Offsite sittings of Banking Ombudsmen:

During Annual Banking Ombudsmen Conference held on January 4, 2013, the Governor, RBI had highlighted the need to broaden the reach of BOS by increasing mobility of the BOs within their jurisdiction by identifying districts of the region and putting in place system of conducting sittings at such places. Taking this forward, OBOs organized sittings at district headquarters to resolve complaints pertaining to the branches of that region. During these sittings attempts were made to resolve complaints on-the-spot. Considering the response and the added benefit of reaching out to complainants and making the scheme popular, the initiative has proved very effective.

Efforts of OBOs

As decided in the Annual Conference of Banking Ombudsmen 2011 Town-Hall Events were organized by all OBOs mainly in Tier II cities within their jurisdiction. The objective of organizing such events is to create awareness among the public on how to transact responsibly in their dealings with banks and in the case of a dispute or grievance, the avenues available to the customers under the individual banks’ internal grievance process as well as recourse to the Banking Ombudsman. These events are conducted in local language and Hindi. During the year OBOs conducted (36) Town Hall Events. B.O. Kanpur office,in U.P., it was done in Jhansi District. Considering the fact that the OBOs are mainly located in State capitals only, the OBOs engage in activities to spread public awareness about the BOS in rural and semi-urban areas. During the year 15 OBOs situated across the country organized various awareness campaigns/ outreach activities within the area of their jurisdiction. A large number of villagers, school, college students, bank customers, bank officials of public and private sector banks, representatives from Pensioners’ Association, Depositors’ Association are involved in these awareness programmes. Information about salient features of the BOS, latest guidelines issued by RBI, BCSBI Code, issues related to pension, education loans, precautions to be taken in using ATM cards, genuine vis-à- vis counterfeit currency notes etc. is given to participants and their queries on these issues are also replied. OBOs also participated in the outreach programmes, financial literacy camps organized by the Rural Planning Credit Department of RBI. Documentary films, publicity through local newspapers, All India Radio, Doordarshan, setting up stalls at various public festivals like Pushkar Mela, Kumbha Mela, Bikaner Camel Fair, Winter festival of Mount Abu etc, participating in trade fairs, book exhibitions, live interactive programmes on Doordarshan, AIR were some of the measures initiated to spread awareness about the BOS.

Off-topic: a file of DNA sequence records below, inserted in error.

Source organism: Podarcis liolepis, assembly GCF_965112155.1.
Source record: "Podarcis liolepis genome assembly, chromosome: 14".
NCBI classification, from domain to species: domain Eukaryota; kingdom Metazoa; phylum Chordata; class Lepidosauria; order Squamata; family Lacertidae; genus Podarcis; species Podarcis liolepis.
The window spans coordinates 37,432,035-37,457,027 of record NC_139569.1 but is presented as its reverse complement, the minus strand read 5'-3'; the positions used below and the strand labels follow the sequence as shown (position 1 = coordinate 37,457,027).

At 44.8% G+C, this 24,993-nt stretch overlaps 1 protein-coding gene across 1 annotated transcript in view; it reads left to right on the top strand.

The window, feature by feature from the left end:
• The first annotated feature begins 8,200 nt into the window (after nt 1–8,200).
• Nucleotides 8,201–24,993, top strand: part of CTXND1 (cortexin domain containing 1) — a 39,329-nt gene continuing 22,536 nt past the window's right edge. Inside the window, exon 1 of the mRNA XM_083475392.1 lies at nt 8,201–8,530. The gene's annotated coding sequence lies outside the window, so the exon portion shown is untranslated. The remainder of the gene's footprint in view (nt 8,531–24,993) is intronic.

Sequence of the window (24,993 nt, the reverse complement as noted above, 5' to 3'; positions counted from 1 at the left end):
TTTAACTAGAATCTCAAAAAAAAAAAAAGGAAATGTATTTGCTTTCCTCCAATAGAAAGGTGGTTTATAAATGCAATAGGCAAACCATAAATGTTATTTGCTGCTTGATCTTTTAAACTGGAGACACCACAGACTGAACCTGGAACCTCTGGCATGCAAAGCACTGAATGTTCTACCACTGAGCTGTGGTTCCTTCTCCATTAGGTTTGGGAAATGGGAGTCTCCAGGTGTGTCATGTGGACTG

Sharing of Information with Media:

The practice of sharing information on complaints handled by OBOs with local media started after conclusion of the Annual Conference of Banking Ombudsmen 2011, is well received by local press. During such Press Meets BOs share information regarding complaints received and resolved, including important cases and awards given. These Press Meets are extensively covered in several newspapers, including Hindi and vernacular languages.

In-Cognito Visits to Bank-Branches: